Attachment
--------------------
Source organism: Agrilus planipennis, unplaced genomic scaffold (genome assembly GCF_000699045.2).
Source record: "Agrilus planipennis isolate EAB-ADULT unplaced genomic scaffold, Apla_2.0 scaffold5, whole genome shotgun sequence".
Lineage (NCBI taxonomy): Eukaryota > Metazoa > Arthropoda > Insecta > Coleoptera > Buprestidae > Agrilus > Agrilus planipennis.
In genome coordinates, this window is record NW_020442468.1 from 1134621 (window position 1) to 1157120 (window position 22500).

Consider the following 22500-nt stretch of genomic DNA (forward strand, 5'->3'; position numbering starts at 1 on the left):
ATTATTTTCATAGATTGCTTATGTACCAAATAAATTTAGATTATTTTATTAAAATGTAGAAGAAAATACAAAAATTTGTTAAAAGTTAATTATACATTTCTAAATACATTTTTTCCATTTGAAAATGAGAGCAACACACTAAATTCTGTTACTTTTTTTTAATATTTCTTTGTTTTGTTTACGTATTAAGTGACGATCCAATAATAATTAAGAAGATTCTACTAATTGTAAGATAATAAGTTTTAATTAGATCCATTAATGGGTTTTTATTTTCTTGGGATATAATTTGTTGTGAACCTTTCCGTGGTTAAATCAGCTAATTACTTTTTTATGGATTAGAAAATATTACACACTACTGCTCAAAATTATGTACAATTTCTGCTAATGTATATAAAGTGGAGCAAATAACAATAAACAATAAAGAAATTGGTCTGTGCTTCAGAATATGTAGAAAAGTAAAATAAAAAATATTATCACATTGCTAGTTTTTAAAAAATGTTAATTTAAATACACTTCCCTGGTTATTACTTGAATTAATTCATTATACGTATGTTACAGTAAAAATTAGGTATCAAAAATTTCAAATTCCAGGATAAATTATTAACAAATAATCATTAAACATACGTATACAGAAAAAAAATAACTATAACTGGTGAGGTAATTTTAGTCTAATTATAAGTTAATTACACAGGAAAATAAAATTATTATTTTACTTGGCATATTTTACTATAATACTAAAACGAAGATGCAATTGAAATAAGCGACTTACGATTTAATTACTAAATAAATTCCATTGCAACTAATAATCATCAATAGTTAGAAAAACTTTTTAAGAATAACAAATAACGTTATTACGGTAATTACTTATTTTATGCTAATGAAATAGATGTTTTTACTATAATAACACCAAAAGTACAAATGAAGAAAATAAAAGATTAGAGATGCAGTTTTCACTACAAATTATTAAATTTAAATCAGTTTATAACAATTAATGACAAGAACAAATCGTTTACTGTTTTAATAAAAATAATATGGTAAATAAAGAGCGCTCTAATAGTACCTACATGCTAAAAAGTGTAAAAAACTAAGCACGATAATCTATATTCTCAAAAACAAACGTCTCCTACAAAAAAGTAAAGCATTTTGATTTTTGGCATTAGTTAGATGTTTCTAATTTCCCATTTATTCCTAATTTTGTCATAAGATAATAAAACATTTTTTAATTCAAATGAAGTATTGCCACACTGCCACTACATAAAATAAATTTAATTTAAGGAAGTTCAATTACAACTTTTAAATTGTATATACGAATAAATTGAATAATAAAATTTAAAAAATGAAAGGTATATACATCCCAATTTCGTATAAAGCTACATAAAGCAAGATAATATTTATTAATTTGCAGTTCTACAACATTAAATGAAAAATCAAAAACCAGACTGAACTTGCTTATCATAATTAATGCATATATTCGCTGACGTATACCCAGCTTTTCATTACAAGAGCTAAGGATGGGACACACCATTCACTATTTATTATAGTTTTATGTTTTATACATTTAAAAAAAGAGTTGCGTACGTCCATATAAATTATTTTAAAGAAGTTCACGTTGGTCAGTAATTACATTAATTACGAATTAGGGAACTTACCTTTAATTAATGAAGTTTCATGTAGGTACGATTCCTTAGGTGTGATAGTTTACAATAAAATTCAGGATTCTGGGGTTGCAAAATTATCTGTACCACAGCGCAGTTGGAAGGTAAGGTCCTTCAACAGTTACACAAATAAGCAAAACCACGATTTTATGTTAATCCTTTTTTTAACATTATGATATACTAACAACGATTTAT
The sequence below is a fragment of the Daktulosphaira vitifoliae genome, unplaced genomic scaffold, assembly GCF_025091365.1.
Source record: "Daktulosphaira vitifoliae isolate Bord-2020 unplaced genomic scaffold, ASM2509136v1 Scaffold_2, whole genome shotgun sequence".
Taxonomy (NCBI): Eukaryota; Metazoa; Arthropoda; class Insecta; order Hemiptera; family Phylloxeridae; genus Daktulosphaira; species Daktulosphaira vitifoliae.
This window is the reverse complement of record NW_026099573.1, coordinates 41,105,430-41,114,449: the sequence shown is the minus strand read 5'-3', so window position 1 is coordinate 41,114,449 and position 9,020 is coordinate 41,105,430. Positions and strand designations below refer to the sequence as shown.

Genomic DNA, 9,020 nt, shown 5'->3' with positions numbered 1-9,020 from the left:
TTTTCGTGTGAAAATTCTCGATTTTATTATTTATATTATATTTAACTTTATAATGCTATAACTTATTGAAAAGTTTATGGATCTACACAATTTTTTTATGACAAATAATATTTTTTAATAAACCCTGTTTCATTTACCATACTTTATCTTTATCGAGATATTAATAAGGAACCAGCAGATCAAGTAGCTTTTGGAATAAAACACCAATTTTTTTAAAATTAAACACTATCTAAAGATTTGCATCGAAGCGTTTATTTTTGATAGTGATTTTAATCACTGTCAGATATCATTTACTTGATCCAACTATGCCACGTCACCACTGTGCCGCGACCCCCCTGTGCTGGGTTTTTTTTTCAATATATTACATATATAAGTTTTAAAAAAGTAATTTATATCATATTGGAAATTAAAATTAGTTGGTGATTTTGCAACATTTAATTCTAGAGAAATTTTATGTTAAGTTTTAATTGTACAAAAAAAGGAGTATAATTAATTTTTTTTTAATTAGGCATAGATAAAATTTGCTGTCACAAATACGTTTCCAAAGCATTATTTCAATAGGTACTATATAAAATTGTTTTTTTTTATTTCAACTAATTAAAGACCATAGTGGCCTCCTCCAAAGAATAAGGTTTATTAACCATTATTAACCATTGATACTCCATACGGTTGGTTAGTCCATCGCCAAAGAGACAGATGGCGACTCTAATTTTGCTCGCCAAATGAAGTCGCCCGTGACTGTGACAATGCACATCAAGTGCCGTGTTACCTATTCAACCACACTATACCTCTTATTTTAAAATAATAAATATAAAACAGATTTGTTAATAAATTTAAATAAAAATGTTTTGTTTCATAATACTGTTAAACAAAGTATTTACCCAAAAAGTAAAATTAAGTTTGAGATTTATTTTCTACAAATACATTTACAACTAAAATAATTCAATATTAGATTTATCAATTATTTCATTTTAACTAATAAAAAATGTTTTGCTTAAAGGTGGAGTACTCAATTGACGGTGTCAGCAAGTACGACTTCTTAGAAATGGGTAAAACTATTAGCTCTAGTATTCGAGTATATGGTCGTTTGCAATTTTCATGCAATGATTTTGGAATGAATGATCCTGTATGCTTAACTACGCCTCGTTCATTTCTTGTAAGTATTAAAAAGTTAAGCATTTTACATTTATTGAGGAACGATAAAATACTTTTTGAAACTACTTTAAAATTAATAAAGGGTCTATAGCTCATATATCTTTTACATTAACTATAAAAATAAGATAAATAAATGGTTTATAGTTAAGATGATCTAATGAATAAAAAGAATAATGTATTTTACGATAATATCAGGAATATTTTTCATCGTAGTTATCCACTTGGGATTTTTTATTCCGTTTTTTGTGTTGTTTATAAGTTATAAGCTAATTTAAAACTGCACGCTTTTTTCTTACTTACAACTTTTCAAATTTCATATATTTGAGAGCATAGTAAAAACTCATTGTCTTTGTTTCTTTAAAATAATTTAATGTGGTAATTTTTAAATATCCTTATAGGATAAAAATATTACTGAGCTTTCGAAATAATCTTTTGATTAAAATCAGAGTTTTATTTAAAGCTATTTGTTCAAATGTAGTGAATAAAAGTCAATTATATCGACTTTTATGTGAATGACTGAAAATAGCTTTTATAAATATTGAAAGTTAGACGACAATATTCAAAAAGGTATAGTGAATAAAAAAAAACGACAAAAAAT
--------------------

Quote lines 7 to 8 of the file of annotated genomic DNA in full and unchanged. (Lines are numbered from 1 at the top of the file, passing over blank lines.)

The sequence below is a fragment of the Daktulosphaira vitifoliae genome, unplaced genomic scaffold, assembly GCF_025091365.1.
Source record: "Daktulosphaira vitifoliae isolate Bord-2020 unplaced genomic scaffold, ASM2509136v1 Scaffold_2, whole genome shotgun sequence".